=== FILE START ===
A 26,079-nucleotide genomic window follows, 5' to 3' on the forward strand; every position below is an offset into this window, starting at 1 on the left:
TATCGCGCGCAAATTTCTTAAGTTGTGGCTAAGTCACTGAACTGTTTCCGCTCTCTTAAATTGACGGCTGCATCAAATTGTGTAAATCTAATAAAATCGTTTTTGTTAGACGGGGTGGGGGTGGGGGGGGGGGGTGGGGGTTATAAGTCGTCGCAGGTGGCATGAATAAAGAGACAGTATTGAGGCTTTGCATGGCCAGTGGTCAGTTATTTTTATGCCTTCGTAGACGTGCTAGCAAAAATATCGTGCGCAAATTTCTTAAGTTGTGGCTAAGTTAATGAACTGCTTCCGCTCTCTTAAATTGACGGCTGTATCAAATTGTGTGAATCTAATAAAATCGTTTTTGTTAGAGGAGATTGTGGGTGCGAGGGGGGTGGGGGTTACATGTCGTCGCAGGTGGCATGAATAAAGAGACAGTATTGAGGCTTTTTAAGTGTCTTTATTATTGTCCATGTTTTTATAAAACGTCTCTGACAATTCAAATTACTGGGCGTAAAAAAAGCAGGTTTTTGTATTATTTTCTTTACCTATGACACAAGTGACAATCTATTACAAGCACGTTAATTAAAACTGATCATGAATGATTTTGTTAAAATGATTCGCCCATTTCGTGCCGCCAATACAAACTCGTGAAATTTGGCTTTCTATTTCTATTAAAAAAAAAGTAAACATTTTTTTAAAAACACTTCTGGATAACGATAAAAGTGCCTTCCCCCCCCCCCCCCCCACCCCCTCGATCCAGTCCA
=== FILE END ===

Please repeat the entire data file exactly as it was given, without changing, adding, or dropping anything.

A 26,079-nucleotide genomic window follows, 5' to 3' on the forward strand; every position below is an offset into this window, starting at 1 on the left:
TATCGCGCGCAAATTTCTTAAGTTGTGGCTAAGTCACTGAACTGTTTCCGCTCTCTTAAATTGACGGCTGCATCAAATTGTGTAAATCTAATAAAATCGTTTTTGTTAGACGGGGTGGGGGTGGGGGGGGGGGGTGGGGGTTATAAGTCGTCGCAGGTGGCATGAATAAAGAGACAGTATTGAGGCTTTGCATGGCCAGTGGTCAGTTATTTTTATGCCTTCGTAGACGTGCTAGCAAAAATATCGTGCGCAAATTTCTTAAGTTGTGGCTAAGTTAATGAACTGCTTCCGCTCTCTTAAATTGACGGCTGTATCAAATTGTGTGAATCTAATAAAATCGTTTTTGTTAGAGGAGATTGTGGGTGCGAGGGGGGTGGGGGTTACATGTCGTCGCAGGTGGCATGAATAAAGAGACAGTATTGAGGCTTTTTAAGTGTCTTTATTATTGTCCATGTTTTTATAAAACGTCTCTGACAATTCAAATTACTGGGCGTAAAAAAAGCAGGTTTTTGTATTATTTTCTTTACCTATGACACAAGTGACAATCTATTACAAGCACGTTAATTAAAACTGATCATGAATGATTTTGTTAAAATGATTCGCCCATTTCGTGCCGCCAATACAAACTCGTGAAATTTGGCTTTCTATTTCTATTAAAAAAAAAGTAAACATTTTTTTAAAAACACTTCTGGATAACGATAAAAGTGCCTTCCCCCCCCCCCCCCCCACCCCCTCGATCCAGTCCA